The recipe to stop war

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Zubin D’souza
There has been a lot of tom-tomming in the press off late about the possibilities of war; worse still the possibilities of a Third World War!
Like most people I am a pacifist.
I totally believe in the biblical premise that swords should be beaten into ploughshares to help till the land and grow crops. To go a step further, in anticipation of this world changing event, I went ahead and became a chef so that when the excesses of this peaceful actions bear fruit, I will be able to do complete justice and cook them to perfection!
Anyway, we have come a long way from the past where forced enlistments and military drafts ensured a steady stream of abled bodies to be sent to the fronts as cannon fodder.
Now all you need is one of your usual vitriolic political leaders drumming up an atmosphere of xenophobia which is invariably accompanied by their acolytes spreading the same message through social media.
Within no time at all, you have fear and mistrust; clear division lines running through the country in a veritable us versus them situation.
I have long grown into the conclusion that politicians and their tactics will never change. Sometimes I feel that more than the difference that we have come to expect from their attitudes should be how we ourselves process and understand all this information.
Since there is no chance of that happening any time soon especially with hawks in power across the world, is another World War inevitable?
Is there truly no hope?
Are there no chances of us getting through unscathed?
Why is there no recipe for peace? Or is there one?
Some incidents like the unofficial Christmas Truce during the December of 1914 and the commencement of WW1 lead me to believe that there is some hope of humanity winning after all.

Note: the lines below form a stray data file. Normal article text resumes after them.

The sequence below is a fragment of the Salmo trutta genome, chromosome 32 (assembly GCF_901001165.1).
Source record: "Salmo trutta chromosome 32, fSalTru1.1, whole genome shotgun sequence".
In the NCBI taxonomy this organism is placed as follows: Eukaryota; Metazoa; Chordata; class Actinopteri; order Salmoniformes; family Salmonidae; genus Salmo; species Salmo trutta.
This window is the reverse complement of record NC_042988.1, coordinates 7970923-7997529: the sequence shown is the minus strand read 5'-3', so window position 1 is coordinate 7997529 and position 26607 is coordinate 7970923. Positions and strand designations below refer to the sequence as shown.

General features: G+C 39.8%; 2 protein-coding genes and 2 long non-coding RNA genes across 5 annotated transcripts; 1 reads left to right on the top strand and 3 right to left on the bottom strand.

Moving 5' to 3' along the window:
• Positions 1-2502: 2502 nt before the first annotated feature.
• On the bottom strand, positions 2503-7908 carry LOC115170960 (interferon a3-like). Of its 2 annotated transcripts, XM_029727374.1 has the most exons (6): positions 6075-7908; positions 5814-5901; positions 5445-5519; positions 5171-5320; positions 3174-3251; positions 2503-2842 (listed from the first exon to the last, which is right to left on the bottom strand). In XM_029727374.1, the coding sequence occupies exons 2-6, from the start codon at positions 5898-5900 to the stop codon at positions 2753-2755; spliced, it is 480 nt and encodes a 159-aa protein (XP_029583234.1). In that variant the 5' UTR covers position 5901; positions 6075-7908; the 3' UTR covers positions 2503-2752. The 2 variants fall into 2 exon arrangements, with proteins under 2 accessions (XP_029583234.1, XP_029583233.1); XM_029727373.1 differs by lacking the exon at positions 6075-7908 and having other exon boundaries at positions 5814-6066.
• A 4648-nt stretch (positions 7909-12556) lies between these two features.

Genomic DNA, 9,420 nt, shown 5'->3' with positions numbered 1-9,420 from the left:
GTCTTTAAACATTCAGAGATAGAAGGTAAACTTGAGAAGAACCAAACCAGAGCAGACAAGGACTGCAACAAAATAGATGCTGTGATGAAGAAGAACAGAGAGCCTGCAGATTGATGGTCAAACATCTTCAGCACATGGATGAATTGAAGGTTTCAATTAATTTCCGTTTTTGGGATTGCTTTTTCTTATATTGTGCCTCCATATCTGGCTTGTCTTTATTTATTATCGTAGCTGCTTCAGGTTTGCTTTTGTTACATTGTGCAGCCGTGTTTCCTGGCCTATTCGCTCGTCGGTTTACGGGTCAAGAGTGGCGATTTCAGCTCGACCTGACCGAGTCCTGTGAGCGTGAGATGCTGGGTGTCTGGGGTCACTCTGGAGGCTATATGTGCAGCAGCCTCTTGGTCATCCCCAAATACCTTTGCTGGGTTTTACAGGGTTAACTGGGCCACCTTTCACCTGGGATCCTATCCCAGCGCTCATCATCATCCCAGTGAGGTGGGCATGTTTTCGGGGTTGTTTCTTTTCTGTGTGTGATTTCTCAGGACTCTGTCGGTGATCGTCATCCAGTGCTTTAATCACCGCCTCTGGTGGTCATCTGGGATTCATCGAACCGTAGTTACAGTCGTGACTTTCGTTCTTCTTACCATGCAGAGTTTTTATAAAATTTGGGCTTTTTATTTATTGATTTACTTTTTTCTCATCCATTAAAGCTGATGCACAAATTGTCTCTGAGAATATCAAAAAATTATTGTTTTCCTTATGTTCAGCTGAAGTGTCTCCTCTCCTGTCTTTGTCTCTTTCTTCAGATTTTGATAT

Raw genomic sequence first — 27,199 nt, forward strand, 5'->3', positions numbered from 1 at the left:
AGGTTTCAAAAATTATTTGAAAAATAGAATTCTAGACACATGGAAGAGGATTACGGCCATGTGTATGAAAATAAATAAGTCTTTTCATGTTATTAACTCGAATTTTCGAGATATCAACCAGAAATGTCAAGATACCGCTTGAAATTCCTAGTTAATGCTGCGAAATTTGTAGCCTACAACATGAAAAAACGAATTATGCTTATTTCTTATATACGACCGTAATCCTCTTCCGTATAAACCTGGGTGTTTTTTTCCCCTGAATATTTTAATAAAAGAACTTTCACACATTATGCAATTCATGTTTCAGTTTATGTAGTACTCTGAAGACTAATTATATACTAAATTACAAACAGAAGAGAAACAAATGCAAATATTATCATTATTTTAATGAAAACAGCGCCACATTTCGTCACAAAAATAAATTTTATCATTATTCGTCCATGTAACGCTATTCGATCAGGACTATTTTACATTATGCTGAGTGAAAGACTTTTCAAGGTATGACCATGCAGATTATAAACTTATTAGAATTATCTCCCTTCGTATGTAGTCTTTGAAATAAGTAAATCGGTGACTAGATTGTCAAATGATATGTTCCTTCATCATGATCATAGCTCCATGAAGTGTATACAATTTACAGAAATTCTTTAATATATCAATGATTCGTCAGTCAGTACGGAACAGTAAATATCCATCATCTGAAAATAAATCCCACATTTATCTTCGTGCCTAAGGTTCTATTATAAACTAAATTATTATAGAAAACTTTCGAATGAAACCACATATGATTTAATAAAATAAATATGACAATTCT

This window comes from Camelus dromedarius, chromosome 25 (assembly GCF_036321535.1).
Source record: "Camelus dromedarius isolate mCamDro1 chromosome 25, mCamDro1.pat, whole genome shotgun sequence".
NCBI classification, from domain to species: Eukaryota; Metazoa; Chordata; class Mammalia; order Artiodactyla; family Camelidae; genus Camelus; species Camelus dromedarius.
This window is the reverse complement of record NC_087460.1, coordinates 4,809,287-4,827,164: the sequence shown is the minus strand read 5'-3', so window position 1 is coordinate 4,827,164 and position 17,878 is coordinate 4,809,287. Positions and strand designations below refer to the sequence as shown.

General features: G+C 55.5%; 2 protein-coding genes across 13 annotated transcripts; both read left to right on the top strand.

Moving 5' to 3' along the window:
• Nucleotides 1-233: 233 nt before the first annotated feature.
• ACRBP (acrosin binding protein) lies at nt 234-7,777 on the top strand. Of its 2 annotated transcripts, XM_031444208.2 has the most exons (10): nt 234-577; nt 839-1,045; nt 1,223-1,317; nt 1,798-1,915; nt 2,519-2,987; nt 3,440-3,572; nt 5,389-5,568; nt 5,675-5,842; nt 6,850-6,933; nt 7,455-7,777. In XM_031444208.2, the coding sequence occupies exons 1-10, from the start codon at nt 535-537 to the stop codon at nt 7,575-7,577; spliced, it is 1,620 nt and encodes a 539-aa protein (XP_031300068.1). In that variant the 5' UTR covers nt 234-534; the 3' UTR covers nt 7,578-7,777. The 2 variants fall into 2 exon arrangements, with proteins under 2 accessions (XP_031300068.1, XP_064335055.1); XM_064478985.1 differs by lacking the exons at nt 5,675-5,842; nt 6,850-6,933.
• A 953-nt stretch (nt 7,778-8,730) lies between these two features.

When rank and file soldiers decided that Christmas was more important celebrating; that sharing meals and smokes and playing football ranked considerably higher than killing someone who is a total stranger is what gives hope to a rather cold world.
But nothing makes me as proud of being a chef nor convinces me rightly about food being the saving grace as the true but relatively unknown incident of the First War of Kappel.
Before Switzerland became the neutral country that we all know and celebrate today, it had its fair share of armed conflict like any other country of that time.
The date was the June 10, 1529 and two armies faced each other on a flat green pasture ready to do unspeakable acts of violence to each other.
This time they were spurred on by perceived theological differences.
On one side was the Catholic army from Zug who were squaring off against the Protestant forces that had come in from Zurich.
They were there to settle scores on the disputed administration of certain territories and the field that they chose was in Kappel am Albis. Because of the events that unfolded that day, the field has since been rechristened the ‘Milchesuppenstein’ which translates to mean the ‘milk soup pasture’.
So when the armies assembled on either side of the field, a local magistrate tried to negotiate a peace deal between the two opposing leaders. While the group parleyed in safety away from the battlefield, the tired and hungry soldiers started fraternising amongst each other.
Before long, someone had brought in a huge soup cauldron and set it up in the middle of the battlefield. The Catholics provided the milk and the Protestants the bread. Grated cheese, nutmeg, bay leaves and some unmentioned spices were thrown into the inaugural pot of the Kappeler Milk Soup.
Everyone shared from the same pot as they sprawled in the verdant green grass on a bright sunny day whilst sipping on their soup and munching on their bread.
The armies once fed did not find that they really had much to fight over and a truce was announced.
Unfortunately, as I mentioned before, this was the First War of Kappel which should have been an indicator that there was more than one war.
The soup although celebrated even today did not work well as a truce strategy for the subsequent wars.
Bloodlust and anger was allowed to prevail in the same way that we do today.
Wouldn’t it be easier if we just sat down for some soup instead and sorted out our differences?